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The death of the Old Right
An interesting take from the libertarian/"isolationist" wing of the Right by Murray Rothbard:

It is important to note that the later, 1960s Republican right wing, the Goldwater-Buckley Right, had no connection with the old Taft Right, even organizationally. Thus, Barry Goldwater was himself an Eisenhower delegate from Arizona; the conservative warmonger Senator General Pat Hurley was an Eisenhower man from New Mexico; the two doyens of the China Lobby were anti-Taft: Representative Walter Judd (R-MN) being for Eisenhower and Senator William Knowland (R-CA) being a supporter of Governor Earl Warren, who was decisive in throwing his support to Ike on the Southern delegate question.

Richard Nixon was also instrumental in the California deal, and both Nixon and Warren went on to their suitable rewards. And furthermore, the famous Southern delegation fight was scarcely what it seemed on the surface. The Taft delegations in the South were largely Negro, hence their name of "Black and Tan," and were led by the veteran black Republican Perry Howard of Mississippi, whereas the Eisenhower delegations, the representatives of the "progressive" white suburbanite businessmen of the Southern Republican future, were known quite properly as the Lilywhites.
Meanwhile, let us note the bitter but accurate portrayal of the Taft defeat by Chicago Tribune reporter Chesly Manly two years later, as an example also of the right-wing muckraking style:
New York banks, connected with the country's great corporations by financial ties and interlocking directorates, exerted their powerful influence on the large uncommitted delegations for Eisenhower. They did it more subtly, but no less effectively, than in 1940 when they captured the Republican convention for Willkie. Having made enormous profits out of foreign aid and armaments orders, the bankers and corporation bosses understood each other perfectly. The Wall Street influence was most fruitful in the Pennsylvania delegation … and in that of Michigan. … Arthur Summerfield, Michigan's national committeeman and the largest Chevrolet dealer in the world, was rewarded for his delivery of the bulk of the Michigan delegation by appointment as Eisenhower's campaign manager and later as his Postmaster General. Charles E. Wilson, President of the General Motors Corporation, which had strong influence in the Michigan delegation, became Secretary of Defense. Winthrop W. Aldrich, head of the Chase National Bank and kinsman of the Rockefeller brothers, the front man for Wall Street, was in Chicago pulling wires for Eisenhower, and his labors paid off with an appointment as ambassador to Great Britain.[9]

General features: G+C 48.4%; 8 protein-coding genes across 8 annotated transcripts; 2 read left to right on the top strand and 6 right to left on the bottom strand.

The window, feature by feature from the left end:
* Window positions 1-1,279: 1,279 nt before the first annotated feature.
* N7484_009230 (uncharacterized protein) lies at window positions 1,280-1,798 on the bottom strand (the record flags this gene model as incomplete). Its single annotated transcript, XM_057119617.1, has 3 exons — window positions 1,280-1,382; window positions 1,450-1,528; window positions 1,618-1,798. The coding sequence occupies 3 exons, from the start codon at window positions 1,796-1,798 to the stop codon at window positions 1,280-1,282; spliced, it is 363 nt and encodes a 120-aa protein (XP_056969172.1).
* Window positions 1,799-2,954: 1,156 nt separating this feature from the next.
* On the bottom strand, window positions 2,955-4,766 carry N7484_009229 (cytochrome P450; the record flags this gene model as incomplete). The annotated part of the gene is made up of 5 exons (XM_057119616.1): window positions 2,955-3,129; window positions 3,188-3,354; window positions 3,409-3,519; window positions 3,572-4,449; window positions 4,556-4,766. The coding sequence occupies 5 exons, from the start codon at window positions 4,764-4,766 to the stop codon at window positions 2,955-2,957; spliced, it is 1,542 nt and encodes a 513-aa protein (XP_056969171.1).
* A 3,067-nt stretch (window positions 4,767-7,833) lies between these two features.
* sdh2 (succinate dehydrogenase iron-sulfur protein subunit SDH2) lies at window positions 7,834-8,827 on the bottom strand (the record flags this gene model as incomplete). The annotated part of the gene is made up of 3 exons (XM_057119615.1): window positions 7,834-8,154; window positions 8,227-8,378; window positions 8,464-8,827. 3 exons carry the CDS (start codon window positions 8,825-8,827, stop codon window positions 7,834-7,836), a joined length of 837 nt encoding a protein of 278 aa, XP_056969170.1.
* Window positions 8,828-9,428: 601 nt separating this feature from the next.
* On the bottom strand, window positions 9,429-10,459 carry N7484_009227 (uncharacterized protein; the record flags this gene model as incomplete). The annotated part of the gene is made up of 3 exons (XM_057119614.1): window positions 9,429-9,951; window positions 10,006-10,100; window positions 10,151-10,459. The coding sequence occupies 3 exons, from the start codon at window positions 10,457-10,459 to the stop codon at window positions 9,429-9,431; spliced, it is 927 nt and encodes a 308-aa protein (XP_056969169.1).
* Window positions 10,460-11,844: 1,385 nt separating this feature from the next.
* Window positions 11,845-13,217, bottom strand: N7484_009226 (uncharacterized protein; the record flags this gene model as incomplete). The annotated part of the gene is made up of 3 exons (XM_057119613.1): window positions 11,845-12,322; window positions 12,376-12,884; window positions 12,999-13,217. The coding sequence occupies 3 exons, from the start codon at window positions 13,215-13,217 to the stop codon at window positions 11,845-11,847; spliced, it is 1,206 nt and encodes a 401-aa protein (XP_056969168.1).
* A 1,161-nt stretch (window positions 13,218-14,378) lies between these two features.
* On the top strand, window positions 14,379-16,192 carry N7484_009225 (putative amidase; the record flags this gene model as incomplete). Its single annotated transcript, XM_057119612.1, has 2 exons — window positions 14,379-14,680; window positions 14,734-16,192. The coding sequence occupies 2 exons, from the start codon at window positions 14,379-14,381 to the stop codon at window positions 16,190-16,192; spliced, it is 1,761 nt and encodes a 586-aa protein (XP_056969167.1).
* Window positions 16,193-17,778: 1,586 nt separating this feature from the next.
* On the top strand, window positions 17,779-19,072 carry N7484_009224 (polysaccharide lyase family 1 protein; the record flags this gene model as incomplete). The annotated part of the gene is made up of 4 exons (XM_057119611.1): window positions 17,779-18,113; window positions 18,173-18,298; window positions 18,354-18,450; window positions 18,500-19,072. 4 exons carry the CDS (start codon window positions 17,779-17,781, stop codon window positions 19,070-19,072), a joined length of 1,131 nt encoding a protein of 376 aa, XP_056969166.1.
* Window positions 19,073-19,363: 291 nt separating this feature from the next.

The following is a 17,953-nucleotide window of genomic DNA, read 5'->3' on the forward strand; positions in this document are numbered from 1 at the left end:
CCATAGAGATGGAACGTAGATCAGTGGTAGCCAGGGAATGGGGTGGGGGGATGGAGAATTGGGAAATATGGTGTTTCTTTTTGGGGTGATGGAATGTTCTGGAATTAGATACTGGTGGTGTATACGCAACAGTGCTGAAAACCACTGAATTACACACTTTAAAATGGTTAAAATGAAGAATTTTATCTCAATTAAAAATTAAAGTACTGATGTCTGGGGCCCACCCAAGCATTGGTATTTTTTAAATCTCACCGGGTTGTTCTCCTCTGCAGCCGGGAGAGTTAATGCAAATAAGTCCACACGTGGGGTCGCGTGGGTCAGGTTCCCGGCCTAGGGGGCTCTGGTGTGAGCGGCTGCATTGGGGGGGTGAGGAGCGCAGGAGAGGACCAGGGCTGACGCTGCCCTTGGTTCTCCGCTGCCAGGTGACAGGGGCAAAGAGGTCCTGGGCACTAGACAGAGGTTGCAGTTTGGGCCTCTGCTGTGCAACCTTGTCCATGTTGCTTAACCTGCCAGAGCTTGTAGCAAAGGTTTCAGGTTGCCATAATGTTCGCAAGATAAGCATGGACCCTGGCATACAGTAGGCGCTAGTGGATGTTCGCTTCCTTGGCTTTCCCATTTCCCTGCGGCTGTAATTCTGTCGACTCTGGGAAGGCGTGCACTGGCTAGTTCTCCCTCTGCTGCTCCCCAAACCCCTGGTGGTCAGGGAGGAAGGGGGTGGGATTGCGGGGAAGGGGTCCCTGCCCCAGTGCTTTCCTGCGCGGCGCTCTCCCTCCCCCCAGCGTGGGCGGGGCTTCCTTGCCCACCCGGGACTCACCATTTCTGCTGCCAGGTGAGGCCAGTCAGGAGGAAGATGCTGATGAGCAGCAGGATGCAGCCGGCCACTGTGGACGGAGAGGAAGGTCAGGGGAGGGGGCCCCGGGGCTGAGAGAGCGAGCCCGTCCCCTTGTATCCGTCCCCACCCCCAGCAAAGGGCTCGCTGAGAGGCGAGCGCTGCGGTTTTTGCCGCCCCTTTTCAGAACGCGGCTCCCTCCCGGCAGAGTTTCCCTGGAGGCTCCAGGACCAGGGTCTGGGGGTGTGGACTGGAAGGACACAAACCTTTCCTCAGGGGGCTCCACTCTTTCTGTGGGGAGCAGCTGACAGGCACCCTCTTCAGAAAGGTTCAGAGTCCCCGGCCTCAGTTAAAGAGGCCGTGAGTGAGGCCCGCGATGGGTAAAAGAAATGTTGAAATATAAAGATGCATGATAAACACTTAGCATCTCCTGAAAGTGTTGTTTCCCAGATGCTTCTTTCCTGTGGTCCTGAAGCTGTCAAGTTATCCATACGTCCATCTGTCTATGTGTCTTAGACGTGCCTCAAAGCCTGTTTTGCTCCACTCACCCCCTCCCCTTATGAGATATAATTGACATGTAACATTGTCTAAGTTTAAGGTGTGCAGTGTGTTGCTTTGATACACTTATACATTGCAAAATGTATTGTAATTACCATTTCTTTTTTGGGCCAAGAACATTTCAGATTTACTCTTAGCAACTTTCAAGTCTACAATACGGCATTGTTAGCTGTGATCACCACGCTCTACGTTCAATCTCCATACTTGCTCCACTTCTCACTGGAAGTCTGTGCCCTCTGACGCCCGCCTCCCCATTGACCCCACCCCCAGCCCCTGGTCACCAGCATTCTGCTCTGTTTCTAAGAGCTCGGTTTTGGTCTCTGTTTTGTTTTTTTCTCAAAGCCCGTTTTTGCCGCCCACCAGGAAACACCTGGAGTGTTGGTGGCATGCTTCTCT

With the election of Eisenhower, the old right wing of the Republican Party began to fade out of the picture. But Senator Taft had one final moment of glory. In the last speech on foreign policy delivered before his death, Taft attacked the foreign-policy hegemony beginning to be exercised by Secretary of State John Foster Dulles,[10] the epitome of global warmongering and anticommunism, the man who hailed from the top Wall Street law firm of Sullivan and Cromwell and was a long-time counsel for the Rockefeller interests. In this speech, delivered on May 26, 1953, Taft leveled at the Dulles policies the same criticism he had made against the similar policies of Harry Truman: the system of worldwide military alliances and aid was "the complete antithesis of the UN Charter," a threat to Russian and Chinese security, and furthermore valueless for the defense of the United States.

Taft in particular centered his fire on Dulles's nascent policy in Southeast Asia. He was especially concerned because the United States was increasing to 70 percent its support of the costs of the fight of the French puppet regime in Indochina against the revolutionary forces of Ho Chi Minh. Taft feared with great prescience! that Dulles's policy, upon the inevitable defeat of French imperialism in Indochina, would lead to its eventual replacement by American imperialism, and to Taft the worst of all possibilities the sending of American forces to Vietnam to fight the guerrillas.

Declared Taft:

I have never felt that we should send American soldiers to the Continent of Asia, which, of course, included China proper and Indo-China, simply because we are so outnumbered in fighting a land war on the Continent of Asia that it would bring about complete exhaustion even if we were able to win. … So today, as since 1947 in Europe and 1950 in Asia, we are really trying to arm the world against Communist Russia, or at least furnish all the assistance which can be of use to them in opposing Communism.
Is this policy of uniting the free world against Communism in time of peace going to be a practical long-term policy? I have always been a skeptic on the subject of the military practicability of NATO. … I have always felt that we should not attempt to fight Russia on the ground on the Continent of Europe any more than we should attempt to fight China on the Continent of Asia.[11]
It's important to remember that Robert Taft was admired by JFK (at least his foreign policy views) and was one of the Senators he wrote about in Profiles in Courage.

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